I am going to be attending a New York university this spring as a
music major. My ultimate goal is to get a doctorate of ethnomusicology
and to teach at a university while also completing fieldwork research. My
loan debt will be very high (at least $100,000). Do you know how to
attempt to get a high-paying college job right out of school? Also,
will my loans need to be paid back if I go from undergraduate to
graduate with no breaks?
— Katie G.
$1,000 March Scholarship
Easy to Apply
There are very few jobs in ethnomusicology outside of academia, mainly
working for a museum or library. Some ethnomusicologists work for
record labels. Employment typically requires a doctorate. Even if you
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get a doctorate in ethnomusicology and are hired by a college, the
salary is fairly low, $40,000 to $60,000 a year for an assistant
professor. The median salary for all college faculty in musicology and
ethnomusicology, at all experience levels, is $60,400 according to the
Bureau of Labor Statistics. Job prospects in related fields, such as
music therapy, aren't any better, although the education requirements
aren't as stringent. Music in general is not a major that pays well,
aside from a very small subset of popular performers.
Given that you are contemplating a six figure debt to pay for your
undergraduate and graduate education, your debt-to-income ratio will
be at least 2 to 1. At least a quarter to a third of your gross
monthly income will go to repaying your student loans, assuming a
10-year repayment term and that you borrow only federal student
loans. Such a high debt load puts you at very high risk of defaulting
on your loans. You will need to use an alternate repayment plan to be
able to afford your monthly loan payments, and even then you will be
at the limit of affordability. Extended repayment with a 30-year
repayment term will reduce the monthly payments to about 15% of your
gross monthly income. The total payments under extended repayment will
be more than twice your original debt. Just the interest payments
alone will be more than what you borrowed. Income-based repayment and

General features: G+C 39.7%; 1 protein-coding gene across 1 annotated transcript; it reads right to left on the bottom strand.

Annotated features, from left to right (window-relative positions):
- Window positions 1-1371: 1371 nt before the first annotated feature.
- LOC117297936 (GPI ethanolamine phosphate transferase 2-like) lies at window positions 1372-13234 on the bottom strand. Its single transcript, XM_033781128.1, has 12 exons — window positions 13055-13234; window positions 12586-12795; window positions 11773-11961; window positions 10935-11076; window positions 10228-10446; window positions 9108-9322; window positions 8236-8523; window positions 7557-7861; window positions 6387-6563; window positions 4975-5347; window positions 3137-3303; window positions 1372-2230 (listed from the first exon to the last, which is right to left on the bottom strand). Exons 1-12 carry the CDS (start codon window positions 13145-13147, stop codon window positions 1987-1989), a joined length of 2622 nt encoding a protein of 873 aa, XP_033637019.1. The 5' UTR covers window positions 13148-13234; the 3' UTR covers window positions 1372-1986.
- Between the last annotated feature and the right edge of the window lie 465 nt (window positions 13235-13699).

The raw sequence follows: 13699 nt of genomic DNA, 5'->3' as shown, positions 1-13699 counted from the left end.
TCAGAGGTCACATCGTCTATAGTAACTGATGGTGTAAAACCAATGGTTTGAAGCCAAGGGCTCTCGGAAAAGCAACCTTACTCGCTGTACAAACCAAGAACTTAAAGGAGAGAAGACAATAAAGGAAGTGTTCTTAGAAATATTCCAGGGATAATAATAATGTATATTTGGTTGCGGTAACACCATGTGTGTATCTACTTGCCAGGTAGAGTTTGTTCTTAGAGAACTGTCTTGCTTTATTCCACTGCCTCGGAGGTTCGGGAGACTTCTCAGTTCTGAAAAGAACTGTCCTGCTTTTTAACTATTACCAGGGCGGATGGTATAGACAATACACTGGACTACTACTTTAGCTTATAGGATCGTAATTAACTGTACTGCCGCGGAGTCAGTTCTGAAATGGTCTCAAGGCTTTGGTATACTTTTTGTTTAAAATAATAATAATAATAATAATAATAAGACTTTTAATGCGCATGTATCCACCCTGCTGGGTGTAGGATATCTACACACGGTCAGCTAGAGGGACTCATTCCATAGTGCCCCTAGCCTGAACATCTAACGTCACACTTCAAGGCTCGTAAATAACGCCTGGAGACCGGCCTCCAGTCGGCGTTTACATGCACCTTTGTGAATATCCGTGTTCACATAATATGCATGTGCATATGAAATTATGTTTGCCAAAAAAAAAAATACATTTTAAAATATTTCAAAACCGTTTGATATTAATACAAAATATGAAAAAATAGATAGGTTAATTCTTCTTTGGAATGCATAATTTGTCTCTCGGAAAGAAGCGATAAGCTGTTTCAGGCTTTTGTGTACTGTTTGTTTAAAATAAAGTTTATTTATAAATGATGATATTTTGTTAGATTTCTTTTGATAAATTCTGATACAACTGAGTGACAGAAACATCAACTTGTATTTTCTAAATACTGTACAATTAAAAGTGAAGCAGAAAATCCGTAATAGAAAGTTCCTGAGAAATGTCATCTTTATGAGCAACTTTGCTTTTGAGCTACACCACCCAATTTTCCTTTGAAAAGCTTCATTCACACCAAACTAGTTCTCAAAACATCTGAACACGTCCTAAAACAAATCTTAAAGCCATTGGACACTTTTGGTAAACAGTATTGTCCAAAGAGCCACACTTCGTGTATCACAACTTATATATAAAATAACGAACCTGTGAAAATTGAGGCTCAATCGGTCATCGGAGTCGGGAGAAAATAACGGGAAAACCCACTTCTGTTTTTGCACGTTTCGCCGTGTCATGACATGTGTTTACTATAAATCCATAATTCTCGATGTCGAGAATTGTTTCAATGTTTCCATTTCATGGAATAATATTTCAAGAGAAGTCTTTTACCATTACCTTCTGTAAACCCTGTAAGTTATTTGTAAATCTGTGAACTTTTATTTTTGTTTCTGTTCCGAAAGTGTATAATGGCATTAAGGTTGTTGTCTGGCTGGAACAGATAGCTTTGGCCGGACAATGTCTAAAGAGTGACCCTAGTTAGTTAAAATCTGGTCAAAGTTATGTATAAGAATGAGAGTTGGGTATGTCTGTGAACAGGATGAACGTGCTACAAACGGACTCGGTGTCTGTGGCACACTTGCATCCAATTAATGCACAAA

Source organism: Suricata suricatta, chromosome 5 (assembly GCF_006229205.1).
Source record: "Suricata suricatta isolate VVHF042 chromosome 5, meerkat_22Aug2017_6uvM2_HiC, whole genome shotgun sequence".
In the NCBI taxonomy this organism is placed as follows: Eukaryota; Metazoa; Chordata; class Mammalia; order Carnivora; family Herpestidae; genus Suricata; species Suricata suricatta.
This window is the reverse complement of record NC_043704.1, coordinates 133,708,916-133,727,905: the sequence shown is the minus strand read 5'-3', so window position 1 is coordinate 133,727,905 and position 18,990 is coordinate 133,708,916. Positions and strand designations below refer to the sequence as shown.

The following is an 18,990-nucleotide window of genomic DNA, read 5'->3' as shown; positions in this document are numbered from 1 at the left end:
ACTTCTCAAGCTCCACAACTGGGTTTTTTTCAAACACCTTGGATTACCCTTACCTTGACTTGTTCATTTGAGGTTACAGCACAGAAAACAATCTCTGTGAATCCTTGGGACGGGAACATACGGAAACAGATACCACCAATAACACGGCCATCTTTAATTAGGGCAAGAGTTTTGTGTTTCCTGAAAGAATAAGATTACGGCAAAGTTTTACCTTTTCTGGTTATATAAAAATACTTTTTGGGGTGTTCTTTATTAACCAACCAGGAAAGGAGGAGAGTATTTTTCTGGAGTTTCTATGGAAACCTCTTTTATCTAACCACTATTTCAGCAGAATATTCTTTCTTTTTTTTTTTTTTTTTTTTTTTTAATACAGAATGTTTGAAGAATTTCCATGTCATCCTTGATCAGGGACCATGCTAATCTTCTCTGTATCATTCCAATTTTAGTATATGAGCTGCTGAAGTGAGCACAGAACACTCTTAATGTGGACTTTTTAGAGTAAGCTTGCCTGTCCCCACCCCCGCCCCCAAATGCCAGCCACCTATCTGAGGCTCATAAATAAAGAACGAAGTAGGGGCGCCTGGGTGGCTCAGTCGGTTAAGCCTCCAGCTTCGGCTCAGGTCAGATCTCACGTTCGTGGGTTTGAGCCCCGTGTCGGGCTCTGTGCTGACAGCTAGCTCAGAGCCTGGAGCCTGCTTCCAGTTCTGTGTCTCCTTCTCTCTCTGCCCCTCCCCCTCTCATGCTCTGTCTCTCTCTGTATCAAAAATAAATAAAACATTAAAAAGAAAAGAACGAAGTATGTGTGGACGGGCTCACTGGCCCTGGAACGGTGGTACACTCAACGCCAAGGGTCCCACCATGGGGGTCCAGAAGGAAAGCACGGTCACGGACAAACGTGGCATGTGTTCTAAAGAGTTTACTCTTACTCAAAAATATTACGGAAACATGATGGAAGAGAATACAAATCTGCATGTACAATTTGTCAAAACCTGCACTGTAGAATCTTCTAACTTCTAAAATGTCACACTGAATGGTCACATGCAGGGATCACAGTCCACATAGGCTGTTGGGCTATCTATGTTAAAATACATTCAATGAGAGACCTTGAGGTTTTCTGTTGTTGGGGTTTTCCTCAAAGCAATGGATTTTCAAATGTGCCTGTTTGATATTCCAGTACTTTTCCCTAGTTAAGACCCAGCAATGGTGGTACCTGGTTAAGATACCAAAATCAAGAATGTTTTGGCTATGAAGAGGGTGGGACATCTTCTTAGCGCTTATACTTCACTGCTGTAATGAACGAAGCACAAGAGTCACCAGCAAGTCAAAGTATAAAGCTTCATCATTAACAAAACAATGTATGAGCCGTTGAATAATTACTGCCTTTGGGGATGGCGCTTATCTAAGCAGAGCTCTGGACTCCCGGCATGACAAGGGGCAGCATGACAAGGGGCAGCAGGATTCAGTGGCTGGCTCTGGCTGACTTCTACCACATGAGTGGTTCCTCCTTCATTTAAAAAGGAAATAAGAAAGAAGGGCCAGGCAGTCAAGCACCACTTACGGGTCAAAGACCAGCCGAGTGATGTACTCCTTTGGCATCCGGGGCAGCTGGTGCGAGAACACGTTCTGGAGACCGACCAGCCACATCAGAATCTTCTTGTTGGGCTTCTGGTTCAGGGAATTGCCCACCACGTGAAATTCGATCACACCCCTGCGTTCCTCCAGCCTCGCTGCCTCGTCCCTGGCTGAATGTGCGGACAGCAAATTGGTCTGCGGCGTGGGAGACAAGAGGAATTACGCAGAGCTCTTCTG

graduated repayment will start off with lower monthly payments, but
will ultimately cost you almost as much in interest.
You will be in debt and struggle financially for most of your working
life. You will have to assume a very austere lifestyle. You will
probably need to continue living at home with your parents for the
next two or three decades because your finances will be extremely
tight. You may need to work two jobs just to make ends meet.
If you enroll in graduate school immediately after graduating from
your undergraduate university you will be able to continue defering
repayment on your federal student loans while you are in
school. However, interest will continue to accrue on your federal
unsubsidized Stafford and Grad PLUS loans, digging you deeper into
debt. If you capitalize this interest by adding it to the loan balance
instead of paying it while you are in school, your debt at graduation
will be tens of thousands of dollars higher.
If you default on your loans, it will ruin your credit. Borrowers who
default on student loans are often unable to obtain credit cards, auto
loans and mortgages. You may even have difficulty renting an
apartment, because many landlords check the credit histories of
prospective tenants. You will not be able to escape from this debt,
ever, because student loans generally cannot be discharged in
bankruptcy. Less than 1% of bankruptcy filers who have student loans
succeed in getting those loans discharged. The federal government will
garnish up to 15% of your salary and offset your federal and state
income tax refunds. The government will even garnish up to 15% of your
Social Security benefits.
It is ok to follow your dreams, but you need to find a way to pay for
them that involves a lot less debt. You must cut your debt burden at
least in half. For example, you could borrow less by enrolling in a
less expensive college with a more generous financial aid
policy. (Your college is one of the most expensive and least generous
colleges in the country.)
You should search for scholarships on Fastweb.com and other free
scholarship matching services. There are several hundred music
scholarship programs, but most are college-specific and have
geographic restrictions. Still, every dollar you win in scholarships
is a dollar less you will need to borrow.
Public service loan forgiveness might be an option, if you can find a
job that qualifies, such as working for a tax exempt charitable
organization. To benefit from public service loan forgiveness you will
need to repay your loans in the direct loan program under the
income-based repayment plan. After ten years of full-time employment
in a public-service job, any remaining debt will be forgiven.
You should consider double-majoring in a more lucrative field of study
so that you have a way of paying the rent and repaying your debt while
you pursue your dreams.